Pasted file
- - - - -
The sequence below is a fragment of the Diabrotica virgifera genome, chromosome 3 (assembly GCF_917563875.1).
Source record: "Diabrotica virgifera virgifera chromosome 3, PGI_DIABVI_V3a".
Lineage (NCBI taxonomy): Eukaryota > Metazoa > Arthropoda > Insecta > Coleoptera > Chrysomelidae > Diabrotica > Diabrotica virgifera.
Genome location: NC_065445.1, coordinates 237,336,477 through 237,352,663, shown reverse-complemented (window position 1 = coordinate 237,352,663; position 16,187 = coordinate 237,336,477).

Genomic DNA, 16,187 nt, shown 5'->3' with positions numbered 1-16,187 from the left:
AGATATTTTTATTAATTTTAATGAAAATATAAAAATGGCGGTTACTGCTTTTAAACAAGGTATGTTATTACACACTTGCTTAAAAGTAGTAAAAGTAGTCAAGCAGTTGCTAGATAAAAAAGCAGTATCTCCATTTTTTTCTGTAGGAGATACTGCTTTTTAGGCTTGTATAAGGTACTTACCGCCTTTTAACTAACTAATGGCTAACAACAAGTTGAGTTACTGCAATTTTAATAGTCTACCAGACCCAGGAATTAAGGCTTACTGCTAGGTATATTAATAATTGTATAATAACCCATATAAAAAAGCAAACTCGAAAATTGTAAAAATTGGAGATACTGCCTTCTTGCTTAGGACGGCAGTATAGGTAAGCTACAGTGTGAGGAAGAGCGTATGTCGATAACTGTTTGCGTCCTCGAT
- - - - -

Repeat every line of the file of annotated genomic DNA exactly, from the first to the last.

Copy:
The sequence below is a fragment of the Diabrotica virgifera genome, chromosome 3 (assembly GCF_917563875.1).
Source record: "Diabrotica virgifera virgifera chromosome 3, PGI_DIABVI_V3a".
Lineage (NCBI taxonomy): Eukaryota > Metazoa > Arthropoda > Insecta > Coleoptera > Chrysomelidae > Diabrotica > Diabrotica virgifera.
Genome location: NC_065445.1, coordinates 237,336,477 through 237,352,663, shown reverse-complemented (window position 1 = coordinate 237,352,663; position 16,187 = coordinate 237,336,477).

Genomic DNA, 16,187 nt, shown 5'->3' with positions numbered 1-16,187 from the left:
AGATATTTTTATTAATTTTAATGAAAATATAAAAATGGCGGTTACTGCTTTTAAACAAGGTATGTTATTACACACTTGCTTAAAAGTAGTAAAAGTAGTCAAGCAGTTGCTAGATAAAAAAGCAGTATCTCCATTTTTTTCTGTAGGAGATACTGCTTTTTAGGCTTGTATAAGGTACTTACCGCCTTTTAACTAACTAATGGCTAACAACAAGTTGAGTTACTGCAATTTTAATAGTCTACCAGACCCAGGAATTAAGGCTTACTGCTAGGTATATTAATAATTGTATAATAACCCATATAAAAAAGCAAACTCGAAAATTGTAAAAATTGGAGATACTGCCTTCTTGCTTAGGACGGCAGTATAGGTAAGCTACAGTGTGAGGAAGAGCGTATGTCGATAACTGTTTGCGTCCTCGAT